She shakes him; that is what she presumably does to other readers too. That is presumably why, in the larger picture, she exists. What a strange reward for a lifetime of shaking people: to be conveyed to this town in Pennsylvania and given money! For she is by no means a comforting writer. She is even cruel, in a way that women can be but men seldom have the heart for. What sort of creature is she, really? Not a seal: not amiable enough for that. But not a shark either. A cat. One of those large cats that pause as they eviscerate their victim and, across the torn-open belly, give you a cold yellow stare.
There is a woman waiting for them downstairs, the same young woman who fetched them from the airport. Her name is Teresa. She is an instructor at Altona College, but in the business of the Stowe Award a factotum, a dogsbody, and in the wider business a minor character.
He sits in the front of the car beside Teresa, his mother sits at the rear. Teresa is excited, so excited that she positively chatters. She tells them about the neighbourhoods they are driving through, about Altona College and its history, about the restaurant they are headed for. In the middle of all the chatter she manages to get in two quick, mouselike pounces of her own. 'We had A. S. Byatt here last fall,' she says. 'What do you think of A. S. Byatt, Ms Costello?' And later: 'What do you think of Doris Lessing, Ms Costello?' She is writing a book on women writers and politics; she spends her summers in London doing what she calls research; he would not be surprised if she had a tape recorder hidden in the car.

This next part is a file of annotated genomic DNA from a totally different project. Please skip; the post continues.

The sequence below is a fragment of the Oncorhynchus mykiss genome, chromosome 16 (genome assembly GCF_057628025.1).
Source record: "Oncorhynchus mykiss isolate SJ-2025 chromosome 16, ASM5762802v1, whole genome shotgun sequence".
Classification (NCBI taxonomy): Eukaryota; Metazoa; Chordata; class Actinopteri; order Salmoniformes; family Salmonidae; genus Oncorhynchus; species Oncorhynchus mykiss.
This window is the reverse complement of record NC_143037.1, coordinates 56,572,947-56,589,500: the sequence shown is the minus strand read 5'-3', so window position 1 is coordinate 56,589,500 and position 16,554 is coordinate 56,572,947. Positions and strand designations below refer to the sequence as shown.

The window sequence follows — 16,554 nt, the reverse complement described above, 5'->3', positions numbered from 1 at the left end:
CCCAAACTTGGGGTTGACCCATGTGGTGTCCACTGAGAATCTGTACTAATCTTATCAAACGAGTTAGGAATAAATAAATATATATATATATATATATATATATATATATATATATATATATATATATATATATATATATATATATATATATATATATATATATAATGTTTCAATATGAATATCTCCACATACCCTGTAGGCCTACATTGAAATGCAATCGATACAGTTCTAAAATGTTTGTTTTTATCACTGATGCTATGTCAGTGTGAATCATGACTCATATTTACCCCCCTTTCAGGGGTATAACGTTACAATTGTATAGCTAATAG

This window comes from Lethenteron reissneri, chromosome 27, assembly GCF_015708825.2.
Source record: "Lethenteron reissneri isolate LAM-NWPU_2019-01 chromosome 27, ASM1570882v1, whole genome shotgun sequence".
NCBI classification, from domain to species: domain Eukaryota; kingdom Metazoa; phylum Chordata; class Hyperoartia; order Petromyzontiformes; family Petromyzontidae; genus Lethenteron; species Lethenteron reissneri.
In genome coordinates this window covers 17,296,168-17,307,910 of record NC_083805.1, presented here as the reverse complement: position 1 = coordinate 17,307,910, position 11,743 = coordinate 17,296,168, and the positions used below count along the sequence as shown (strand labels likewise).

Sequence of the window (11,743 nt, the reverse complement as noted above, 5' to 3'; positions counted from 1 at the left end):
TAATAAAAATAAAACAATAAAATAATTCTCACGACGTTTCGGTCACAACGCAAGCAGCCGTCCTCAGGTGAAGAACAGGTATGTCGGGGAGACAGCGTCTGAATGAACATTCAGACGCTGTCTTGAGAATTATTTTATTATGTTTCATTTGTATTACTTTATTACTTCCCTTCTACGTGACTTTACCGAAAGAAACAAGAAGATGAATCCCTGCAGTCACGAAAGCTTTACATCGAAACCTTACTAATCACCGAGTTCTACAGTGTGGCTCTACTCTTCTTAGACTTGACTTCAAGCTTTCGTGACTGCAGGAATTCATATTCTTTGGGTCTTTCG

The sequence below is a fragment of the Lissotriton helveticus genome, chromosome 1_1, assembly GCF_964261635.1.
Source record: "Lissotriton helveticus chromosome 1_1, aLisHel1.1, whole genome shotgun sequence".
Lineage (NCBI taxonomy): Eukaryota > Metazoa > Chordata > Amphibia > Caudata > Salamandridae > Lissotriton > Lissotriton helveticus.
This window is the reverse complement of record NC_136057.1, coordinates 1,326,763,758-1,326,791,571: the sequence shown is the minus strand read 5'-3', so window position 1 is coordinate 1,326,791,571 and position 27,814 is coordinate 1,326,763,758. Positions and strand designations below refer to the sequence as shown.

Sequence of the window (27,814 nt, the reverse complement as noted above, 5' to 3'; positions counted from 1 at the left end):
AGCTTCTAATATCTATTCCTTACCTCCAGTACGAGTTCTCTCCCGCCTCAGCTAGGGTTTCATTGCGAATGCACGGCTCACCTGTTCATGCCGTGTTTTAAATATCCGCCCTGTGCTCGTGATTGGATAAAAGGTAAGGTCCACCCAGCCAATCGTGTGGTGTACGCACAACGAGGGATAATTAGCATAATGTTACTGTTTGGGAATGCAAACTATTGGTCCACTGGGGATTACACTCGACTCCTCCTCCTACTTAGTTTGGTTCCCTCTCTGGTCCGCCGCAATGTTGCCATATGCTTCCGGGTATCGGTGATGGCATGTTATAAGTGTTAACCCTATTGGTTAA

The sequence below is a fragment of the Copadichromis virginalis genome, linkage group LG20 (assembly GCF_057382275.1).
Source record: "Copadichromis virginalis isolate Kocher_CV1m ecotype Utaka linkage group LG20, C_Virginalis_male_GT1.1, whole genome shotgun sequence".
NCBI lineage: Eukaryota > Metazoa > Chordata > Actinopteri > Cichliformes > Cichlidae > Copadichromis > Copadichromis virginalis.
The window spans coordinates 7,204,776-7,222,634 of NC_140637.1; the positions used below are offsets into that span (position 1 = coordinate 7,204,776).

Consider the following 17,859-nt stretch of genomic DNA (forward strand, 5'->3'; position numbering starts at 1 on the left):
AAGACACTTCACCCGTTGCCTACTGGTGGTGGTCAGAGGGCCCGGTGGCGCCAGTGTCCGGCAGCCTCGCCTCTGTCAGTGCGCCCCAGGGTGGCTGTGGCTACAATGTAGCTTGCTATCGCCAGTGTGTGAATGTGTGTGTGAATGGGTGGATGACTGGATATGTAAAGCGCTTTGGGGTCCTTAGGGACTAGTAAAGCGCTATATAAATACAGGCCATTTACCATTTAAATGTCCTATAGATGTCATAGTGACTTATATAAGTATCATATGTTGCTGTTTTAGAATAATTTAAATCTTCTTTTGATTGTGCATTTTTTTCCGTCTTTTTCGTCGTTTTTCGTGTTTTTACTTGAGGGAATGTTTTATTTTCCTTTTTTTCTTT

His mother has a word for people like this. She calls them the goldfish. One thinks they are small and harmless, she says, because each wants no more than the tiniest nibble of flesh, the merest hemidemimilligram. She gets letters from them every week, care of her publisher. Once upon a time she used to reply: thank you for your interest, unfortunately I am too busy to respond as fully as your letter deserves. Then a friend told her what these letters of hers were fetching on the autograph market. After that she stopped answering.
Flecks of gold circling the dying whale, waiting their chance to dart in and take a quick mouthful.
They arrive at the restaurant. It is raining lightly. Teresa drops them at the door and goes off to park the car. For a moment they are alone on the pavement. 'We can still abscond,' he says. 'It is not too late. We can get a taxi, drop by the hotel to pick up our things, be at the airport by eight thirty, take the first flight out. We will have vanished from the scene by the time the Mounties arrive.'
He smiles. She smiles. They will go through with the programme, that barely needs to be said. But it is a pleasure to toy with at least the idea of escape. Jokes, secrets, complicities; a glance here, a word there: that is their way of being together, of being apart. He will be her squire, she will be his knight. He will protect her as long as he is able. Then he will help her into her armour, lift her on to her steed, set her buckler on her arm, hand her her lance, and step back.
There is a scene in the restaurant, mainly dialogue, which we will skip. We resume back at the hotel, where Elizabeth Costello asks her son to run through the list of the people they have just met. He obeys, giving each a name and function, as in life. Their host, William Brautegam, is Dean of Arts at Altona. The convenor of the jury, Gordon Wheatley, is a Canadian, a professor at McGill, who has written on Canadian literature and on Wilson Harris. The one they call Toni, who spoke to her about Henry Handel Richardson, is from Altona College. She is a specialist on Australia and has taught there. Paula Sachs she knows. The bald man, Kerrigan, is a novelist, Irish by birth, now living in New York. The fifth juror, the one who was seated next to him, is named Moebius. She teaches in California and edits a journal. She has also published some stories.
From Elizabeth Costello by J.M. Coetzee. Copyright J.M. Coetzee 2003. All rights reserved. No part of this book may be reproduced without written permission from the publisher.
Blood at the Root
"A gripping, timely, and important examination of American racism."
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